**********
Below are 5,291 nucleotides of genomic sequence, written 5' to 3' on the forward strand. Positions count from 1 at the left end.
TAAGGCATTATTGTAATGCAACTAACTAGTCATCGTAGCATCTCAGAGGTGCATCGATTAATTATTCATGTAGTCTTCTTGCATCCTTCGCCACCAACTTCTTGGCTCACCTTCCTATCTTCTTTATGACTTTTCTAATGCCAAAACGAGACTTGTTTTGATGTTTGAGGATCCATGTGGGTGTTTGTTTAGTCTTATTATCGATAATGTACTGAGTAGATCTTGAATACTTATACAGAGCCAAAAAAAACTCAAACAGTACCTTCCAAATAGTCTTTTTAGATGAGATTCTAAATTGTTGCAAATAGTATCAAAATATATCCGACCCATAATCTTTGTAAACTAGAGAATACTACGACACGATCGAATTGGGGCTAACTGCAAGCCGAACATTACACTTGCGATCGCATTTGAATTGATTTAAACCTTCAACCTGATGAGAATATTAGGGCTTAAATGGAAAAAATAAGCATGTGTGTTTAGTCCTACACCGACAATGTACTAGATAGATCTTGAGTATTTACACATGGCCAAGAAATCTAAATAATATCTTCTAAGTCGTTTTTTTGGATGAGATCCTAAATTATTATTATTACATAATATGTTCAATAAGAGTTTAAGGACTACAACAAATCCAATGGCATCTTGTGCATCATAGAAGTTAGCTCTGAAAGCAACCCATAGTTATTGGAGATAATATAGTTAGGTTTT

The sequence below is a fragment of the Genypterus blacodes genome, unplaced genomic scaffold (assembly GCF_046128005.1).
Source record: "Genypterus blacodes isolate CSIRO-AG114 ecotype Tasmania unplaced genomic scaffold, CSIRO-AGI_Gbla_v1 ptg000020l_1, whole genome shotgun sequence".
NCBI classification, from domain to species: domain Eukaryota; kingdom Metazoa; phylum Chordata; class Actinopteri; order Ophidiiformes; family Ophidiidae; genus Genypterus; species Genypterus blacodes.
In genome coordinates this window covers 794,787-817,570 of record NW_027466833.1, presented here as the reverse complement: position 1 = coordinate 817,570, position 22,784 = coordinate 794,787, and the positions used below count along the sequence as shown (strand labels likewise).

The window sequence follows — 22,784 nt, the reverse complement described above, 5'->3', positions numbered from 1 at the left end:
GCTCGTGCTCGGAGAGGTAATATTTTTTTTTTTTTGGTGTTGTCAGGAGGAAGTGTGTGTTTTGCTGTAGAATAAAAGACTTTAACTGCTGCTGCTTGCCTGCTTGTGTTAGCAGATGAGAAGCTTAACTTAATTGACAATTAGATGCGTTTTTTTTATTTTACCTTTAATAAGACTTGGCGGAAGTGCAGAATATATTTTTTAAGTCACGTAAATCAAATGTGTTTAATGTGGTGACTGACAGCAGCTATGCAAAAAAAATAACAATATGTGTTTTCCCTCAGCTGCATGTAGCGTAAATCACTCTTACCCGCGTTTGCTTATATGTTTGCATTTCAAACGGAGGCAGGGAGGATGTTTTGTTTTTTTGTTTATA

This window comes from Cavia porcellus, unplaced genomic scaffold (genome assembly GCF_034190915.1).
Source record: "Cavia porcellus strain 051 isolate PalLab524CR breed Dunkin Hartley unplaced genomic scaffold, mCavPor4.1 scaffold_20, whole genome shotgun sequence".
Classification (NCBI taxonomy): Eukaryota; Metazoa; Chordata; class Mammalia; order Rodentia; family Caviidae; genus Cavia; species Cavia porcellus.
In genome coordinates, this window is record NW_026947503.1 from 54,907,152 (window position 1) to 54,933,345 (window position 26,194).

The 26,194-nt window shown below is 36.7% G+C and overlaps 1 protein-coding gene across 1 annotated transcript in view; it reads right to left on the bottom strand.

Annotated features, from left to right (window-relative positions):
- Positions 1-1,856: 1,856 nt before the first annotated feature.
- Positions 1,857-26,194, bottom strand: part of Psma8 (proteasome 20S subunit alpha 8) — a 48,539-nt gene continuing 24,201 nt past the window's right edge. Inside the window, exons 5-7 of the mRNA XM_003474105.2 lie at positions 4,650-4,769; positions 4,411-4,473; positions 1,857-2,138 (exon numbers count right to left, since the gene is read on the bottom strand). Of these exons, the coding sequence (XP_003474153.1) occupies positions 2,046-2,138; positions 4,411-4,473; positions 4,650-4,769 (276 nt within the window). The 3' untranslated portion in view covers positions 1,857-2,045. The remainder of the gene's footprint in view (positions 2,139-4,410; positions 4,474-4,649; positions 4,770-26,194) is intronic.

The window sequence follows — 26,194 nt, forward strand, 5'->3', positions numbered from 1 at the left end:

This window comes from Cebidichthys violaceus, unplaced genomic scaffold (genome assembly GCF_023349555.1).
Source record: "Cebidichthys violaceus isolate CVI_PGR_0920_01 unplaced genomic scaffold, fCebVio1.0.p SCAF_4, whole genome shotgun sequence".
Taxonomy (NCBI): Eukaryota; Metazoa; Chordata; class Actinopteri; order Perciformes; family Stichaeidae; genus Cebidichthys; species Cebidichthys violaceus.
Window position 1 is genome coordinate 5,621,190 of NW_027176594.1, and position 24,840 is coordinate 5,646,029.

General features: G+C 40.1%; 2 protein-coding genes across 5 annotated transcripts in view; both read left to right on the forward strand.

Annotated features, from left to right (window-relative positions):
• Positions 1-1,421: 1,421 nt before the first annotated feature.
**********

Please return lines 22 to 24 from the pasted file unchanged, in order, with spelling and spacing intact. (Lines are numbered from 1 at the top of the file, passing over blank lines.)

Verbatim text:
General features: G+C 40.1%; 2 protein-coding genes across 5 annotated transcripts in view; both read left to right on the forward strand.

Annotated features, from left to right (window-relative positions):
• Positions 1-1,421: 1,421 nt before the first annotated feature.